In the world of Jewish museums and art collections, there is no more iconic landscape than Jerusalem. But how many ways can one see the Dome of the Rock, the Old City gates or the shuk at Mahane Yehuda before they become static tropes? With such a heavily charged backdrop, photography of Jerusalem often devolves into bland suggestions about what people struggle with and share in the sacred city.
The most welcome achievement of “Illuminated Reflections: A Bill Aron and Victor Raphael Collaboration,” showing until May 8 at the Skirball Cultural Center in Los Angeles, is how directly it takes on these familiar scenes and creates something new with the material. Aron is a photographer who focuses on Jewish communities, while Raphael works with an eclectic range of media, from traditional gold leafing to digital art, both of which he uses here to alter pictures taken over the course of Aron’s career.
The collaboration yields compelling results. By applying gold and metal leaf over certain aspects of the photographs, and pumping up the color saturation of selected elements, Raphael brings out entirely new dimensions of Aron’s pictures. The artists deserve credit for resisting the tempting but facile gesture that accompanies many efforts to “enhance” art photography through heavy-handed use of collage and the juxtaposition of subjects, contexts and themes. Instead, Raphael’s contributions put a great deal of trust in the original images themselves.
‘18th St Subway’ by Bill Aron and Victor Raphael
“Hasid and His Shadow,” for instance, begins with a characteristic Jerusalem scene. A skinny ultra-Orthodox young man walks down the sidewalk, his shadow thrown up against a bright wall of Jerusalem stone glowing softly in the sunlight. With his hands held behind his waist, one foot on the ground and the other sweeping behind him mid-step, his walk resembles the pose of an ice skater. His straight back and slightly tilted head is a line of black; the Hasid himself evokes the silhouette climbing up the wall. Taking things further, Raphael covers the Hasid’s shadow with a sparkling mix of red, orange and gold. These earth tones glimmer, making explicit the subtle magic of the otherwise everyday scene.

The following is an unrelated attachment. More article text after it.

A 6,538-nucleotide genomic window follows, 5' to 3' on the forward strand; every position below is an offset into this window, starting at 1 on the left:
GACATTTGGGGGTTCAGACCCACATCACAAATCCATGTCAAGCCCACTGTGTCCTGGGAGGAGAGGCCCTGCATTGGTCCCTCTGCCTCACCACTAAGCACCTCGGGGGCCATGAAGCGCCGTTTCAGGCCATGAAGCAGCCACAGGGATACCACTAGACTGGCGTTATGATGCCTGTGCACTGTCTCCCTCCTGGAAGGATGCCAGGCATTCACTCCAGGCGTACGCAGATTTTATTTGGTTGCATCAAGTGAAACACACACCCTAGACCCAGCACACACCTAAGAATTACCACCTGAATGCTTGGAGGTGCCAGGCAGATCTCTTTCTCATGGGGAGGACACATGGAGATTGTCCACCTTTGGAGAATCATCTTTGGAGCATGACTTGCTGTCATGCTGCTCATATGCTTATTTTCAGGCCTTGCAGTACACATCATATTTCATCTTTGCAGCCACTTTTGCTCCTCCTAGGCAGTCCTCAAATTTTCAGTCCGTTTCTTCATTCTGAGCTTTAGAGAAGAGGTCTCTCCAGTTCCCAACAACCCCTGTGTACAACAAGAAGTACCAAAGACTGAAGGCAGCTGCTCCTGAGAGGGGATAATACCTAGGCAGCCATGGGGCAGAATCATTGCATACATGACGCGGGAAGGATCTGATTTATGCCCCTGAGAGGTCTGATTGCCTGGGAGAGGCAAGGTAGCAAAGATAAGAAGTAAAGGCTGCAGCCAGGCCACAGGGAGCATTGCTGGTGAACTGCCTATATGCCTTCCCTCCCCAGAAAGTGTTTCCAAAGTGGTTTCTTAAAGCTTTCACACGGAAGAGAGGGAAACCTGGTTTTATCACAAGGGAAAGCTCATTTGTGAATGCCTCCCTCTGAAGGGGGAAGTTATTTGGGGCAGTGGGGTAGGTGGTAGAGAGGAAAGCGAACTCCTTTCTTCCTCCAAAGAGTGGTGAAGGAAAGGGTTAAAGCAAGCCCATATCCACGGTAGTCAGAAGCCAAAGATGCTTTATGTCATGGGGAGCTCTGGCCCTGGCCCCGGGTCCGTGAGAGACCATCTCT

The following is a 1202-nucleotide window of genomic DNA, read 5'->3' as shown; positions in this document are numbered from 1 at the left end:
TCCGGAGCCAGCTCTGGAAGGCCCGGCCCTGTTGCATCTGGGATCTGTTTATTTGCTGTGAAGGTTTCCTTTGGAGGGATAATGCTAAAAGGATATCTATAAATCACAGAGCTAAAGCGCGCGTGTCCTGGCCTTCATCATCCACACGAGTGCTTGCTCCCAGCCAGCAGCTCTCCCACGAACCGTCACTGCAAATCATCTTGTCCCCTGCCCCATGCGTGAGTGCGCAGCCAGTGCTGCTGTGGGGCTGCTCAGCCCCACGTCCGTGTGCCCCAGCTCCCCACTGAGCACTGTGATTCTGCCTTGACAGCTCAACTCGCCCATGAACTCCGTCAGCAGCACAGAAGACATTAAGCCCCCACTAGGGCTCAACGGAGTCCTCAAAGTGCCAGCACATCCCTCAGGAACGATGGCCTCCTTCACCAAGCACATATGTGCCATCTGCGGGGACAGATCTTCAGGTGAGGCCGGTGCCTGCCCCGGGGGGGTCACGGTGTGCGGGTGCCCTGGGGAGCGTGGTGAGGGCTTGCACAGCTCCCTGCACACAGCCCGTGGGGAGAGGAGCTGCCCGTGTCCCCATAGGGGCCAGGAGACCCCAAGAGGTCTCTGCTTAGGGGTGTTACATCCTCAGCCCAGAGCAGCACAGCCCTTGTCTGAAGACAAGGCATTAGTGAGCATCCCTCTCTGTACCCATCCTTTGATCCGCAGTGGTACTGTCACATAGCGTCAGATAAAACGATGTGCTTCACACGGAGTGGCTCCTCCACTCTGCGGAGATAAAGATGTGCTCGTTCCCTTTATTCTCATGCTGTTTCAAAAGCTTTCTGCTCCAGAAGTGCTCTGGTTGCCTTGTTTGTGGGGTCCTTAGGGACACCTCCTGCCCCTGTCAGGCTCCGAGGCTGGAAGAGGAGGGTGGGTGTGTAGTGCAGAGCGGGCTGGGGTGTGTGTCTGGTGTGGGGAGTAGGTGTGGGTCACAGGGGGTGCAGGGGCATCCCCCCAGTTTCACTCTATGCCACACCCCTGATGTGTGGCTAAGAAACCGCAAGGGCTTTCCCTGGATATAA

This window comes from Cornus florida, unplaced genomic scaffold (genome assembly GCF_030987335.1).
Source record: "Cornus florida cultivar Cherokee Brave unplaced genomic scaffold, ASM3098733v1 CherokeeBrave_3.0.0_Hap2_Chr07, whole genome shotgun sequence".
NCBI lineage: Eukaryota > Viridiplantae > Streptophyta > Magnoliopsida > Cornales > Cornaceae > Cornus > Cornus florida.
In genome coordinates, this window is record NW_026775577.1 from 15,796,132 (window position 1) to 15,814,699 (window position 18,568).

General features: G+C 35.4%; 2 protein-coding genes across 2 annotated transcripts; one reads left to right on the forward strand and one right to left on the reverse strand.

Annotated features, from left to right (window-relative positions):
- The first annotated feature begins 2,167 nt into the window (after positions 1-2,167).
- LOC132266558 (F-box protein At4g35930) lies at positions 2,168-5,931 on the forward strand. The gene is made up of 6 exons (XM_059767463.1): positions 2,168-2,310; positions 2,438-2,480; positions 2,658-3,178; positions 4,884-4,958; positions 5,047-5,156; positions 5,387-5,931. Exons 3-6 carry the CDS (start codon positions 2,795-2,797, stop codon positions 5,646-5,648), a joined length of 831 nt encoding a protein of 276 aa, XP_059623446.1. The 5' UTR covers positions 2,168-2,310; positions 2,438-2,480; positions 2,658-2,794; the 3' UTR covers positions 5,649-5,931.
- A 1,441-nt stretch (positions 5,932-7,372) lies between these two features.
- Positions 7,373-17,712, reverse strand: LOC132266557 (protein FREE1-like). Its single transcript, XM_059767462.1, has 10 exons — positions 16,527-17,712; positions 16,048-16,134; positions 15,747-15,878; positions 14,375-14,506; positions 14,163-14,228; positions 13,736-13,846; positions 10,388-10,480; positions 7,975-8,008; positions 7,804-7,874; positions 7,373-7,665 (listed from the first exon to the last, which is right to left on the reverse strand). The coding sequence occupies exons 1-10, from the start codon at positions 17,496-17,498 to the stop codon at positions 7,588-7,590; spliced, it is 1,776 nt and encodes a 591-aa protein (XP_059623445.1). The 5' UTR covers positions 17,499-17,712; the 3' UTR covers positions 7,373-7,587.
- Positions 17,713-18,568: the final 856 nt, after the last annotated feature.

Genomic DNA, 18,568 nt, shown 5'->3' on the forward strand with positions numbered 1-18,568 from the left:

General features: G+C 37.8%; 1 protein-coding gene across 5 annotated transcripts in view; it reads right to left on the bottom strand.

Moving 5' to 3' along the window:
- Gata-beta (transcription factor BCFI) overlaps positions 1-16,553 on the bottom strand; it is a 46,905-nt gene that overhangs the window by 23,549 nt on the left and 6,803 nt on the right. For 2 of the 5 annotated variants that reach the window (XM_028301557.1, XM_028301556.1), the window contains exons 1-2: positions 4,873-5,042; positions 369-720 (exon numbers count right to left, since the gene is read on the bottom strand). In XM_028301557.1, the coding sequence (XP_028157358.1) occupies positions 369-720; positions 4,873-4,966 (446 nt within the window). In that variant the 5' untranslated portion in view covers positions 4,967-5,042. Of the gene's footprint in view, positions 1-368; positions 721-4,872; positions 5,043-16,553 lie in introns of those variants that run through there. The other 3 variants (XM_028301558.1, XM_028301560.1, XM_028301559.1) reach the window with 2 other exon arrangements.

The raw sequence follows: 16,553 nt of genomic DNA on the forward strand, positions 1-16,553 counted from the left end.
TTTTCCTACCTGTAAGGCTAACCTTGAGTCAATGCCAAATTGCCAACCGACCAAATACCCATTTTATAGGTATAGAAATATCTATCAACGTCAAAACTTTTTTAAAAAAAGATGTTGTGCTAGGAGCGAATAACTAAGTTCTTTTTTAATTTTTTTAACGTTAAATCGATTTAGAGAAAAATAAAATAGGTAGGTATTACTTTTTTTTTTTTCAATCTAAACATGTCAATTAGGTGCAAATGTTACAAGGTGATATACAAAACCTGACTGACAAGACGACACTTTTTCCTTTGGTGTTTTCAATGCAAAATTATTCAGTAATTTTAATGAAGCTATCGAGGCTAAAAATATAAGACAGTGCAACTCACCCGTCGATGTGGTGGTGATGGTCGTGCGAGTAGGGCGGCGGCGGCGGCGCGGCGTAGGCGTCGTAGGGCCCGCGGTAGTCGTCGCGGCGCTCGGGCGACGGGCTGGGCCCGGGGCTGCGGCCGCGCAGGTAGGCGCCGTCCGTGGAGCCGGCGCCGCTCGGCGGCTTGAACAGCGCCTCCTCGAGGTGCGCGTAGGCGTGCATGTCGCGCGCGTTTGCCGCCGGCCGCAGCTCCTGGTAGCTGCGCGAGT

With “Watermelon,” by contrast, Raphael creates an entirely new sensation from Aron’s photograph. Resting in rows on a market table, the tops of halved watermelons are cranked up to an intense vermilion shade. The fruits’ green exteriors are blanketed with an oxidized metal leaf: As a result, the bright red surfaces gleam and float in a disembodied plane. This takes the typical “succulent Israeli fruit” shot to an unexpected but somehow logical extreme.
‘Watermelon’ by Bill Aron and Victor Raphael
The same method is used in “Rabbi Eisenbach, Scribe.” In a depth-less field of gold leaf, an elderly, long-bearded and picturesque scribe pours over a Hebrew scroll. What remains of the black and white photograph seems to hover over the flat surface, with no sense of the original setting. We see only the seated rabbi and the scroll’s enormous rolls, larger than his head, unfurling in a long stretch of sacred parchment over his desk and off into metallic space.
Some of the most striking pieces owe their quality to the manipulation of color and other forms of digital editing, and not the superimposition of metal leaf. Pink, violet, blood orange and turquoise burst out from “Panorama of the Damascus Gate.” It takes the viewer a moment to trace these colors to their sources: the headscarves of Palestinian women. And by inversion and mirroring, a painted stretch of Israel’s separation wall endlessly duplicates other forms of separation: cloud and light, sky and earth, metal and paint. The leafing runs along the wall like graffiti. This piece, “Sacred and Profane,” is among the best of the exhibit. Raphael’s addition of original material distills the photograph’s pre-existing qualities to extend its emphasis.
When the leafing technique misfires, as it does more than once, it weighs down what are otherwise consistently impressive compositions with an unattractive glitter. But for most of this exhibition, the artists select images that refocus customary views of Jewish subjects in Israel and the U.S. with a clever dose of novelty.